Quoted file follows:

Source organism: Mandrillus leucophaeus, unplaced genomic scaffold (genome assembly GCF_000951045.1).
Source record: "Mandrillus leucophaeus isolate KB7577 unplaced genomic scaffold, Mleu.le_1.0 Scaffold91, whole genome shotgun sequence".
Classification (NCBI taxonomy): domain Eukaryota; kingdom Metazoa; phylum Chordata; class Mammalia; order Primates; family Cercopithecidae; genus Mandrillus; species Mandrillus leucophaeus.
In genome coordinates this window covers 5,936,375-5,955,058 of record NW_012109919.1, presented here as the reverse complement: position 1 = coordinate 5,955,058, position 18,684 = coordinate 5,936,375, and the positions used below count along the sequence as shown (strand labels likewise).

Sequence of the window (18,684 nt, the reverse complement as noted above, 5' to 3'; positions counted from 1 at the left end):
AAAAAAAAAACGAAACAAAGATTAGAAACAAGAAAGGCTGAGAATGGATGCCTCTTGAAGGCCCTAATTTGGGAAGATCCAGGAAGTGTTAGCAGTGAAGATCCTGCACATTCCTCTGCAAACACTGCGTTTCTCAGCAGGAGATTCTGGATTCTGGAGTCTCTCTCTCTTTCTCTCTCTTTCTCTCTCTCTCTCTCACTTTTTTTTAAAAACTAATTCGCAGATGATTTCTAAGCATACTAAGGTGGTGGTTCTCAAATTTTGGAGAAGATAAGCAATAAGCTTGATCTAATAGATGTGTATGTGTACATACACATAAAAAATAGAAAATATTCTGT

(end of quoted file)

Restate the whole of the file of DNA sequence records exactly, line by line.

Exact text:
Source organism: Mandrillus leucophaeus, unplaced genomic scaffold (genome assembly GCF_000951045.1).
Source record: "Mandrillus leucophaeus isolate KB7577 unplaced genomic scaffold, Mleu.le_1.0 Scaffold91, whole genome shotgun sequence".
Classification (NCBI taxonomy): domain Eukaryota; kingdom Metazoa; phylum Chordata; class Mammalia; order Primates; family Cercopithecidae; genus Mandrillus; species Mandrillus leucophaeus.
In genome coordinates this window covers 5,936,375-5,955,058 of record NW_012109919.1, presented here as the reverse complement: position 1 = coordinate 5,955,058, position 18,684 = coordinate 5,936,375, and the positions used below count along the sequence as shown (strand labels likewise).

Sequence of the window (18,684 nt, the reverse complement as noted above, 5' to 3'; positions counted from 1 at the left end):
AAAAAAAAAACGAAACAAAGATTAGAAACAAGAAAGGCTGAGAATGGATGCCTCTTGAAGGCCCTAATTTGGGAAGATCCAGGAAGTGTTAGCAGTGAAGATCCTGCACATTCCTCTGCAAACACTGCGTTTCTCAGCAGGAGATTCTGGATTCTGGAGTCTCTCTCTCTTTCTCTCTCTTTCTCTCTCTCTCTCTCACTTTTTTTTAAAAACTAATTCGCAGATGATTTCTAAGCATACTAAGGTGGTGGTTCTCAAATTTTGGAGAAGATAAGCAATAAGCTTGATCTAATAGATGTGTATGTGTACATACACATAAAAAATAGAAAATATTCTGT